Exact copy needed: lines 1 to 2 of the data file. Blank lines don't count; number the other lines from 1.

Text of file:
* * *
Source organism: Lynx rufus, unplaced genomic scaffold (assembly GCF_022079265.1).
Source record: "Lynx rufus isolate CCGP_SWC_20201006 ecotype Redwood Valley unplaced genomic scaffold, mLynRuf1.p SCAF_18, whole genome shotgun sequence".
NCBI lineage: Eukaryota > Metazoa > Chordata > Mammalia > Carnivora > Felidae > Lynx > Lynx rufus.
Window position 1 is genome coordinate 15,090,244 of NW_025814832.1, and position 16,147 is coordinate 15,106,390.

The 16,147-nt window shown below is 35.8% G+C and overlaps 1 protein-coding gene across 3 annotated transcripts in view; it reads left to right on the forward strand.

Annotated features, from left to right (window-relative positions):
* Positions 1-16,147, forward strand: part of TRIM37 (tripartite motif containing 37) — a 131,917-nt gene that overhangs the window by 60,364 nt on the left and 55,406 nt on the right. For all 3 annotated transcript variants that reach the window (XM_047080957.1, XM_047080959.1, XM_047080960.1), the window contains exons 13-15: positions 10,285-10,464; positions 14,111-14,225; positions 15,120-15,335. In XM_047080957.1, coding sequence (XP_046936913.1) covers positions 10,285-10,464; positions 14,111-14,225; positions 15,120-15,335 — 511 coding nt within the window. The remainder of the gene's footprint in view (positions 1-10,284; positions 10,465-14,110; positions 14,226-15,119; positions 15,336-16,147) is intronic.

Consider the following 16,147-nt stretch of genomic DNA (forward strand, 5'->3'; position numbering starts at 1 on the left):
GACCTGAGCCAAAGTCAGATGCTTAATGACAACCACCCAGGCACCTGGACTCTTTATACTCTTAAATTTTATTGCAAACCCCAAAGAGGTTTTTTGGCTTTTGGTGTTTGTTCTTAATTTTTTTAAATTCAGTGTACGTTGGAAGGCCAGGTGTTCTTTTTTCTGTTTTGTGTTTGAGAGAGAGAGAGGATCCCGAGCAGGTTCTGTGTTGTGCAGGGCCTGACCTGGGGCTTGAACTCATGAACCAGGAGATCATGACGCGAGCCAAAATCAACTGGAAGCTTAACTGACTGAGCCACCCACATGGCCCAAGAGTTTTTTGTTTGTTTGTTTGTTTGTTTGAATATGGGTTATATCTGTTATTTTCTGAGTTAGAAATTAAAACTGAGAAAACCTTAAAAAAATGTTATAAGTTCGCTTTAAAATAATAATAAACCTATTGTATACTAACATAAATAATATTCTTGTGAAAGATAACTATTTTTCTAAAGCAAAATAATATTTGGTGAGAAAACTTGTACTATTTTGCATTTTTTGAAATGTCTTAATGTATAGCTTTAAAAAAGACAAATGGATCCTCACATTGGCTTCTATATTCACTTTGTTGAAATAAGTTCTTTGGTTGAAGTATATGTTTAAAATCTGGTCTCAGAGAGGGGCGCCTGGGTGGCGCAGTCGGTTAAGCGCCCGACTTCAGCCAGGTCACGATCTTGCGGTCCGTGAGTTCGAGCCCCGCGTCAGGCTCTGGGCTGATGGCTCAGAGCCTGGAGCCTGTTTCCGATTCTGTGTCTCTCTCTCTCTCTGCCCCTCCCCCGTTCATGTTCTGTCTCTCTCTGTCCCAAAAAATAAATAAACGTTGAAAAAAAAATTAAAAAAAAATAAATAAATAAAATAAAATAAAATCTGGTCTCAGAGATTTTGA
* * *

Source organism: Lynx rufus, unplaced genomic scaffold (assembly GCF_022079265.1).
Source record: "Lynx rufus isolate CCGP_SWC_20201006 ecotype Redwood Valley unplaced genomic scaffold, mLynRuf1.p SCAF_18, whole genome shotgun sequence".